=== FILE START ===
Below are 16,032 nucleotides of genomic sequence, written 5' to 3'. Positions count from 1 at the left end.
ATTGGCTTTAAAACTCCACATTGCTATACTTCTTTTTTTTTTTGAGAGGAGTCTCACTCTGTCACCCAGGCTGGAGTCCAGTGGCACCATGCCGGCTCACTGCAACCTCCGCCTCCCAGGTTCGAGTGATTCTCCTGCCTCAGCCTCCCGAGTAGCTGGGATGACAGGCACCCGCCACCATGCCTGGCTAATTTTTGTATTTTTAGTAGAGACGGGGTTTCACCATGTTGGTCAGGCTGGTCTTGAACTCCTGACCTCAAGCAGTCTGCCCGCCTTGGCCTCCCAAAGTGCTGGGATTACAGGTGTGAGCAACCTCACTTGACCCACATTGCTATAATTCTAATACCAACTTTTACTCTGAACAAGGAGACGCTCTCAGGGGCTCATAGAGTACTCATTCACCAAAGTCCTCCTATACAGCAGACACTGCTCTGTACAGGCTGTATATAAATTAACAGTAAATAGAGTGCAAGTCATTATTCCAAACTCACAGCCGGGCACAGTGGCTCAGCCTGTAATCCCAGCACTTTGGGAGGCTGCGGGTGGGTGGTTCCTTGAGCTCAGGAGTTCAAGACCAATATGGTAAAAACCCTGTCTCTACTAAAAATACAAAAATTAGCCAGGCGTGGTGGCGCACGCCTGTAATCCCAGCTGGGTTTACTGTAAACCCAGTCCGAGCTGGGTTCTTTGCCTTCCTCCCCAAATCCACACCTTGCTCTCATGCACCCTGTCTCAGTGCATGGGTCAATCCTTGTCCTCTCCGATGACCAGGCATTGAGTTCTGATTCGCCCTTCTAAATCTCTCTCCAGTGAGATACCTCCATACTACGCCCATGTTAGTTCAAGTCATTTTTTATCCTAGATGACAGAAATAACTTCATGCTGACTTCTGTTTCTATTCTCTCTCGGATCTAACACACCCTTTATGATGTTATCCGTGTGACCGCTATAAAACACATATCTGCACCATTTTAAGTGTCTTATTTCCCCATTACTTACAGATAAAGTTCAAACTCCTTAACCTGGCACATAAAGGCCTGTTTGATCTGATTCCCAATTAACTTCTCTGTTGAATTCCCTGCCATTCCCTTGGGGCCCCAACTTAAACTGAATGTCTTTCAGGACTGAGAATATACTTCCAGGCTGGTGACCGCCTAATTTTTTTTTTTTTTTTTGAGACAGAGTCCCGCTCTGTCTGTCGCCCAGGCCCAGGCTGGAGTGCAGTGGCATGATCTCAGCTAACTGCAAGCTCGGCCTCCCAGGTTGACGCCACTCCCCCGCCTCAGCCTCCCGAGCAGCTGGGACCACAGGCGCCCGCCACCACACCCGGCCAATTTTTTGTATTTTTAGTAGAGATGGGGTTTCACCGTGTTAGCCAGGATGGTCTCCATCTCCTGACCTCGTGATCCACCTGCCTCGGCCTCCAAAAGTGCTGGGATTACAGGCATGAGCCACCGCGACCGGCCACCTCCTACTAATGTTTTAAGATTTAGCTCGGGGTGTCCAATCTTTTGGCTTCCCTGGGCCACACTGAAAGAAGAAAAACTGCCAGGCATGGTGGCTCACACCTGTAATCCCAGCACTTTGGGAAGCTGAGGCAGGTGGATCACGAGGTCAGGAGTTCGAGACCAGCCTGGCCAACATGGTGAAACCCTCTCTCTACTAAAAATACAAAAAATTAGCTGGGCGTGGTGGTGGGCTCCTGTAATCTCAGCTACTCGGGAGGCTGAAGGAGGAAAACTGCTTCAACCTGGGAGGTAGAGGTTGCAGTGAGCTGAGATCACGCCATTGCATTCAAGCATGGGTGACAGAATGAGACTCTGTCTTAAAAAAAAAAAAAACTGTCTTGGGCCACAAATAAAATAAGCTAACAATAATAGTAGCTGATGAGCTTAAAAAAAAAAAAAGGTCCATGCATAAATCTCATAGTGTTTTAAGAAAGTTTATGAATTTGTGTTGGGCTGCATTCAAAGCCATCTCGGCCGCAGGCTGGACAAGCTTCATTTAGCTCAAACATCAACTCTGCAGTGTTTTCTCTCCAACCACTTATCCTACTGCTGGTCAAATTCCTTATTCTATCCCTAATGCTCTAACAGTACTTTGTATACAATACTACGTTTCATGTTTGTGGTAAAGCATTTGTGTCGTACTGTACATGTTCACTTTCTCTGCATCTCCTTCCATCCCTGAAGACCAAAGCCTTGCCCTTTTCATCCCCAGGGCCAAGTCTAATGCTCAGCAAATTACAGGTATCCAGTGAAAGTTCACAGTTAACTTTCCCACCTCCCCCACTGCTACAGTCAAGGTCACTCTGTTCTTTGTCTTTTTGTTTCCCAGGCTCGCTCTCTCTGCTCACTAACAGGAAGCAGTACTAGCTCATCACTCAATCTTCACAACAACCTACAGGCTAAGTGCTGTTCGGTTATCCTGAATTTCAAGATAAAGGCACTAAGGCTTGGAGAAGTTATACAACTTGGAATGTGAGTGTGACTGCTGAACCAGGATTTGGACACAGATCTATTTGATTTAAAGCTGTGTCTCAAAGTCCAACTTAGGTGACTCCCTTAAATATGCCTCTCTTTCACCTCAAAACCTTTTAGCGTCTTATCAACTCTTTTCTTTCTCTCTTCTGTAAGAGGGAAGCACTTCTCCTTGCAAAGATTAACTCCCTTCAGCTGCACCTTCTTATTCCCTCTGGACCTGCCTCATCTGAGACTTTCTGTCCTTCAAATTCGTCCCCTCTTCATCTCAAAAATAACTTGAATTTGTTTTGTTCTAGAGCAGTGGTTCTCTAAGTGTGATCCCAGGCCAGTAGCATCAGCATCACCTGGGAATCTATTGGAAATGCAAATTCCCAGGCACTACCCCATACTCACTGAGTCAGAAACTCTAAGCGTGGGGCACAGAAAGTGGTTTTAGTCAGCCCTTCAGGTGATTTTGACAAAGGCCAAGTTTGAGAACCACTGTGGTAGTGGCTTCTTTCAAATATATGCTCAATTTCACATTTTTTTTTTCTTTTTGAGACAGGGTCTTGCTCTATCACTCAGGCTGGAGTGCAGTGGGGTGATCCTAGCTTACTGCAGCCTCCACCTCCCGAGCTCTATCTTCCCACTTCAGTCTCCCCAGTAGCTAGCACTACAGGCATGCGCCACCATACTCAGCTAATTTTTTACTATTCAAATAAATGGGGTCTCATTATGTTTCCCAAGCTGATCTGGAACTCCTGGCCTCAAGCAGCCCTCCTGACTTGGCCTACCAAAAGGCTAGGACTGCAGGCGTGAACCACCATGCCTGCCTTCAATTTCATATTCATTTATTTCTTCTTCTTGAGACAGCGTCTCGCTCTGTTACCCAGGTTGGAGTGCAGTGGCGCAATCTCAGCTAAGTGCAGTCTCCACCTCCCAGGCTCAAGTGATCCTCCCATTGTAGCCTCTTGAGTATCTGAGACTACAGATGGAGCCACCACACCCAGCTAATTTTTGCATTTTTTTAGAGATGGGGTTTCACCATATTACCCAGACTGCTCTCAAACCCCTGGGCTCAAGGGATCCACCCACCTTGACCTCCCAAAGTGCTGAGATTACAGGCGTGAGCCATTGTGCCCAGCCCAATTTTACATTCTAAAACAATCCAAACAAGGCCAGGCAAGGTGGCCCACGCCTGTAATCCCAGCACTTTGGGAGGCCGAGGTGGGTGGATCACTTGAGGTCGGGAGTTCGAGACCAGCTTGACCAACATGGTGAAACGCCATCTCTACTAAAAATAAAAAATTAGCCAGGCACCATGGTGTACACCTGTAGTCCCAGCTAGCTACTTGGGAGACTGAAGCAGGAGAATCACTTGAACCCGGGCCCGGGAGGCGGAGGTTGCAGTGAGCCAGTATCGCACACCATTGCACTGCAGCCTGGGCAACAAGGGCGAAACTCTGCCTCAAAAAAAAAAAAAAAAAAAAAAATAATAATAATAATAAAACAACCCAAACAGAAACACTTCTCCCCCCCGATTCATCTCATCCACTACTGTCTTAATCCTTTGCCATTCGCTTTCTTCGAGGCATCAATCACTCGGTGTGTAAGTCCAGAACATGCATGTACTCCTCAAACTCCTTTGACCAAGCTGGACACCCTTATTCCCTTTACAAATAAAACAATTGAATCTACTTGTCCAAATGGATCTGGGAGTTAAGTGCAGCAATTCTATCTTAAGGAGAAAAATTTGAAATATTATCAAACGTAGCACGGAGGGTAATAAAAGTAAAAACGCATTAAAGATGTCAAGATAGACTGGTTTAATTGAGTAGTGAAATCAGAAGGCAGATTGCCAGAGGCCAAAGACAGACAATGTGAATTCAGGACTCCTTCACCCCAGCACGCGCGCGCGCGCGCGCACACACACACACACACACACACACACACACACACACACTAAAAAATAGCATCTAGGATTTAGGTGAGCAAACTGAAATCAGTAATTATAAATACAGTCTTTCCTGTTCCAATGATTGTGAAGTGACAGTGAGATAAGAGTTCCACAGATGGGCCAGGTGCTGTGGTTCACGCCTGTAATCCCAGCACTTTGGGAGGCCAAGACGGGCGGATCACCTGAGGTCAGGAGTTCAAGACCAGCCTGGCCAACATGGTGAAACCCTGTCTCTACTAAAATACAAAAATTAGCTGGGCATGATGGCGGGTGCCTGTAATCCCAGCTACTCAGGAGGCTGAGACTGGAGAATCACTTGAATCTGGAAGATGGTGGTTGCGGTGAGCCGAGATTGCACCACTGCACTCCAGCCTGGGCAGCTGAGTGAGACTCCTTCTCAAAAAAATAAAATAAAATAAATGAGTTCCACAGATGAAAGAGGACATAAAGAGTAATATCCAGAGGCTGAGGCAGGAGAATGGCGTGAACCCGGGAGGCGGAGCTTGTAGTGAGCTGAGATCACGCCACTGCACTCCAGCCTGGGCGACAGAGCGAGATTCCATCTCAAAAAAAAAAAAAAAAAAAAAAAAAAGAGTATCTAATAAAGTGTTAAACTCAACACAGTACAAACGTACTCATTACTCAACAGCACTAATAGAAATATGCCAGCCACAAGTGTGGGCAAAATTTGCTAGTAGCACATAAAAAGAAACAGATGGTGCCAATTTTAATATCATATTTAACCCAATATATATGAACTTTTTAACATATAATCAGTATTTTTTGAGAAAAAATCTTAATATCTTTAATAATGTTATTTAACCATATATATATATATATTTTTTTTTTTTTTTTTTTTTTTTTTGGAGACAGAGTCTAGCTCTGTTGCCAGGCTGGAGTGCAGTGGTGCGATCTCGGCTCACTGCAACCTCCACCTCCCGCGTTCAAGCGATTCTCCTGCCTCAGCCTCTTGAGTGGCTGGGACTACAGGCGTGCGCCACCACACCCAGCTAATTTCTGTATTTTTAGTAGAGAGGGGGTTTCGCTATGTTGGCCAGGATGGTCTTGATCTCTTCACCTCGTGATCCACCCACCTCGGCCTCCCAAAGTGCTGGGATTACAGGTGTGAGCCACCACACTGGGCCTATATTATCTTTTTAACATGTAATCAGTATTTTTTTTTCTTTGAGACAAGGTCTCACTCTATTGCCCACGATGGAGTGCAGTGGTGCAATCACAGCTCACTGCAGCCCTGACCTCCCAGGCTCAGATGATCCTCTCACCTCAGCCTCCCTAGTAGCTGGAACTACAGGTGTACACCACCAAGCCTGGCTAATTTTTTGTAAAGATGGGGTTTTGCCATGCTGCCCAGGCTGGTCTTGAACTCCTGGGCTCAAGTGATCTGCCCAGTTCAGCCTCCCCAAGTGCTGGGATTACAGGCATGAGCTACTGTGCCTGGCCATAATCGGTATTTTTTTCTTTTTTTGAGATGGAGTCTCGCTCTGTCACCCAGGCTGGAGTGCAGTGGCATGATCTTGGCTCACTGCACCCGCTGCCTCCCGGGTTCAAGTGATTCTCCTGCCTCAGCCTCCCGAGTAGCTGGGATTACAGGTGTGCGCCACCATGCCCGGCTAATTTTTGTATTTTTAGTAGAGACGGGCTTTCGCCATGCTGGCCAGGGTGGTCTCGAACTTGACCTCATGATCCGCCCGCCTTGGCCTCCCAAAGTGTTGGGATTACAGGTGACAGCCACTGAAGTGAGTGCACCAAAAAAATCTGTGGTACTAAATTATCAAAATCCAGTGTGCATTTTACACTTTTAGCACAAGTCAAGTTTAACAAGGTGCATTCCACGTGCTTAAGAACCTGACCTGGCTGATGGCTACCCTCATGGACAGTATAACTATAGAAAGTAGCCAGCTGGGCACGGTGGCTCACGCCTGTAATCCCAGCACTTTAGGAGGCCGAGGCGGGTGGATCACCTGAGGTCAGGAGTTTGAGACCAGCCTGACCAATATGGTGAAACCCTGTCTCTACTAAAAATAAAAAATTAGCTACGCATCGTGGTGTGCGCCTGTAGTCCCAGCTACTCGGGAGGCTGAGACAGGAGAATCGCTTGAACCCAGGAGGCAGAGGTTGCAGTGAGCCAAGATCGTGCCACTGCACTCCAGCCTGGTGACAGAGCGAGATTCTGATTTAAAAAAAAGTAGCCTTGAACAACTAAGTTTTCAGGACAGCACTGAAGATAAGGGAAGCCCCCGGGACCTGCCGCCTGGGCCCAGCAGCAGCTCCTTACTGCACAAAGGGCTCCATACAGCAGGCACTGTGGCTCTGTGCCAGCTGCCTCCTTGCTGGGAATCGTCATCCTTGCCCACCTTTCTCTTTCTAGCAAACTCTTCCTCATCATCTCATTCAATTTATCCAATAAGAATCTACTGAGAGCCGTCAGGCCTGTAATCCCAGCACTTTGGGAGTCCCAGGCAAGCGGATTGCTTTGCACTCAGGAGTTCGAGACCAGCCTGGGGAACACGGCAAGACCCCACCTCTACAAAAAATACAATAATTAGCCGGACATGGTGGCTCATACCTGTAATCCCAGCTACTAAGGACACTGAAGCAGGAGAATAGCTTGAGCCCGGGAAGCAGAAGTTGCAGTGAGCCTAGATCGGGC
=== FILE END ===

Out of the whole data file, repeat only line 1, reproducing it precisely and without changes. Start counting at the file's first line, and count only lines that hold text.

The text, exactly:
Below are 16,032 nucleotides of genomic sequence, written 5' to 3'. Positions count from 1 at the left end.